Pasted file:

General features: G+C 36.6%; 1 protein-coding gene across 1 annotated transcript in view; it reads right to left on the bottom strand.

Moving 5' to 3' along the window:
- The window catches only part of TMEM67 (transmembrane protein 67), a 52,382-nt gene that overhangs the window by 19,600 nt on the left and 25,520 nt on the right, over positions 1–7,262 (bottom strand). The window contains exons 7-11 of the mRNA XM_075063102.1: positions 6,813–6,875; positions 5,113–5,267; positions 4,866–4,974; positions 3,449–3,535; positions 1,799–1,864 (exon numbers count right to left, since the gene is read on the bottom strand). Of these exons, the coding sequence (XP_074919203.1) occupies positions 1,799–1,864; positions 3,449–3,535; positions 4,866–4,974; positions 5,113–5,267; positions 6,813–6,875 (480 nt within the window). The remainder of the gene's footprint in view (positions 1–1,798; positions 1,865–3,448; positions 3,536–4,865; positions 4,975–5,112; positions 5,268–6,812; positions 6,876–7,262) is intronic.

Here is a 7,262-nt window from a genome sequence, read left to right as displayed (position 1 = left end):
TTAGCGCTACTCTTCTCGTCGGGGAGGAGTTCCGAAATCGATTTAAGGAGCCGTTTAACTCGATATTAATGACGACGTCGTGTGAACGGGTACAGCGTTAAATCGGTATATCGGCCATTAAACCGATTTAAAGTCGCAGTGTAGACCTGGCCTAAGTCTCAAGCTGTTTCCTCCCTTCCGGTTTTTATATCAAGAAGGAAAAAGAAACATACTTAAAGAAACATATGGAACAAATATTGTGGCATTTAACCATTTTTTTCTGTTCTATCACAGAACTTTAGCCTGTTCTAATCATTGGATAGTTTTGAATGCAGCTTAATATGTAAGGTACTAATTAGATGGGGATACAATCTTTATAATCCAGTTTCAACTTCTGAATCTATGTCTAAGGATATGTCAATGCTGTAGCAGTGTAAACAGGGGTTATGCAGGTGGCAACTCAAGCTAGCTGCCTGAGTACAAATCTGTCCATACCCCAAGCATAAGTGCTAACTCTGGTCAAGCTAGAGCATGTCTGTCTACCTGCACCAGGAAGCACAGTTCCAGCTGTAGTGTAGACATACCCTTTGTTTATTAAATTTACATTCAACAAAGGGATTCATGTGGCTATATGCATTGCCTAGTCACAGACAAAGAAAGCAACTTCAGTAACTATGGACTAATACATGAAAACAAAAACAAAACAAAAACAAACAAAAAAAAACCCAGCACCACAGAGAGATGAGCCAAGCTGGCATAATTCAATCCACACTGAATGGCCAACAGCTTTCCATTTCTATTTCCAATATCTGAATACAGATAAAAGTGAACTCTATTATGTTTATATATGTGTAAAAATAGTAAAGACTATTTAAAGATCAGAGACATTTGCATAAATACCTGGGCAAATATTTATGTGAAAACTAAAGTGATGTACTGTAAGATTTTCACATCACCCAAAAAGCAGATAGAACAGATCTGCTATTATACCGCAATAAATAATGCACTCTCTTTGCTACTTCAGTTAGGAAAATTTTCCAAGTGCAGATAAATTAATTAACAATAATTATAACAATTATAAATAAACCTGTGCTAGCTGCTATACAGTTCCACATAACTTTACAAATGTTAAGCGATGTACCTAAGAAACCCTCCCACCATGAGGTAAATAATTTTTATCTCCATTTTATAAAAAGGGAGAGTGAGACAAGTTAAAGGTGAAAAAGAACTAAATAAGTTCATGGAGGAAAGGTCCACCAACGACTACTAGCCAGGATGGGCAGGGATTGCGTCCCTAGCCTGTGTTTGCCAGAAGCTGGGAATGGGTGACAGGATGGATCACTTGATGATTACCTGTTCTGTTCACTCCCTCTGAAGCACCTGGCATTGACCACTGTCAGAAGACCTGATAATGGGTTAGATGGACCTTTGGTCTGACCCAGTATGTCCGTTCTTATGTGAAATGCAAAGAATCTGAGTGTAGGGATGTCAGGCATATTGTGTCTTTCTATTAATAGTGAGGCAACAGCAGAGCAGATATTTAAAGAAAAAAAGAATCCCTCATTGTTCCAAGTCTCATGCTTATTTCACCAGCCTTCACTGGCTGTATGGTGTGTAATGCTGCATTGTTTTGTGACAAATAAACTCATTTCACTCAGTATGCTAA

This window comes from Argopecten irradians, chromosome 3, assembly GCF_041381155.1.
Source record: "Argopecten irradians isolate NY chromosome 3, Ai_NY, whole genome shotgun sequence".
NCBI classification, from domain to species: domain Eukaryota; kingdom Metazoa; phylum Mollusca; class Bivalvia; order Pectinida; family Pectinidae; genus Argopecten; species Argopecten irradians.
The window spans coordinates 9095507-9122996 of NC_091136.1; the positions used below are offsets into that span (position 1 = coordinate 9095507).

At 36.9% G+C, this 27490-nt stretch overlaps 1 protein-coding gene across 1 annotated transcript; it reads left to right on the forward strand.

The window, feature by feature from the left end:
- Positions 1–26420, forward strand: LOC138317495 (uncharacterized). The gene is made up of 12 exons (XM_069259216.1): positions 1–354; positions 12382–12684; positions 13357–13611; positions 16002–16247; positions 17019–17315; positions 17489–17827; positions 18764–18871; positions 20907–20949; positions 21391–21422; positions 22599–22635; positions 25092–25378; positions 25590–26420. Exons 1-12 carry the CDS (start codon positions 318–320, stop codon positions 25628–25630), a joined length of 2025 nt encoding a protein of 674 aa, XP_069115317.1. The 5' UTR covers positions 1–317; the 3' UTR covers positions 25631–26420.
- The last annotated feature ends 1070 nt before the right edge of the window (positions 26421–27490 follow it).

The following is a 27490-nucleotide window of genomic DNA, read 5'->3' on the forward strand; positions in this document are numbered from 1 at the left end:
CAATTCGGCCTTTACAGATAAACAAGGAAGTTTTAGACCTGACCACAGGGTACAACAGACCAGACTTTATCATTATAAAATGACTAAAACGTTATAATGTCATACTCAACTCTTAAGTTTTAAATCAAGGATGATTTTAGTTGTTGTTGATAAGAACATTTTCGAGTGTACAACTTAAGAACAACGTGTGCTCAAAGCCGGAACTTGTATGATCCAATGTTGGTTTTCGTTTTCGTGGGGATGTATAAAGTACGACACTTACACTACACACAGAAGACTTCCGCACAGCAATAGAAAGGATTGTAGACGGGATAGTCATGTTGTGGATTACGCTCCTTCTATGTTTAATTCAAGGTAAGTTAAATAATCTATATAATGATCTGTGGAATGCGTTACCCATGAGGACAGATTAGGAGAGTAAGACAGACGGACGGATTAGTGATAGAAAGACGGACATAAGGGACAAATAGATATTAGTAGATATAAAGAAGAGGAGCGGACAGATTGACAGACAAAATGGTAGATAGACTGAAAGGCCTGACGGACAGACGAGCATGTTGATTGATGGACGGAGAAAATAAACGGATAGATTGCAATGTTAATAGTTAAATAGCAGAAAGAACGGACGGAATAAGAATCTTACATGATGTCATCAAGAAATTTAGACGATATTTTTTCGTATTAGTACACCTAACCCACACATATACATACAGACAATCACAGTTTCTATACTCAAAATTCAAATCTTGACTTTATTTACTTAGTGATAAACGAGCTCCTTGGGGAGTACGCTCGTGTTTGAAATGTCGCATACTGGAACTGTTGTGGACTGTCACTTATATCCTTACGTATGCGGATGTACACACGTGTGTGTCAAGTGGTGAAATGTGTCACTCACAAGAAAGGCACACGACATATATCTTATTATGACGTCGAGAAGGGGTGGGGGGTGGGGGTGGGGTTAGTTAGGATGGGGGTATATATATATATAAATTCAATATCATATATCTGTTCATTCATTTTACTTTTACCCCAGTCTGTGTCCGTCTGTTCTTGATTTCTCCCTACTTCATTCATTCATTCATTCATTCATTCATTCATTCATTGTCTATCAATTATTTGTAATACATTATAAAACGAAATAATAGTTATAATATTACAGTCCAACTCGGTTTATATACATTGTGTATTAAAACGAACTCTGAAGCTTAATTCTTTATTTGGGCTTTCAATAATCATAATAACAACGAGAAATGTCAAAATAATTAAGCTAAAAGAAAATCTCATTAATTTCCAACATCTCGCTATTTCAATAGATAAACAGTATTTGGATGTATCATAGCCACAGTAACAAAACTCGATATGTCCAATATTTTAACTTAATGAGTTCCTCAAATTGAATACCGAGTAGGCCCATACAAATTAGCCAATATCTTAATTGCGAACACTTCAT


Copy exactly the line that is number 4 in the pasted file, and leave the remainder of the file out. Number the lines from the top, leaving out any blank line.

Here is a 7,262-nt window from a genome sequence, read left to right as displayed (position 1 = left end):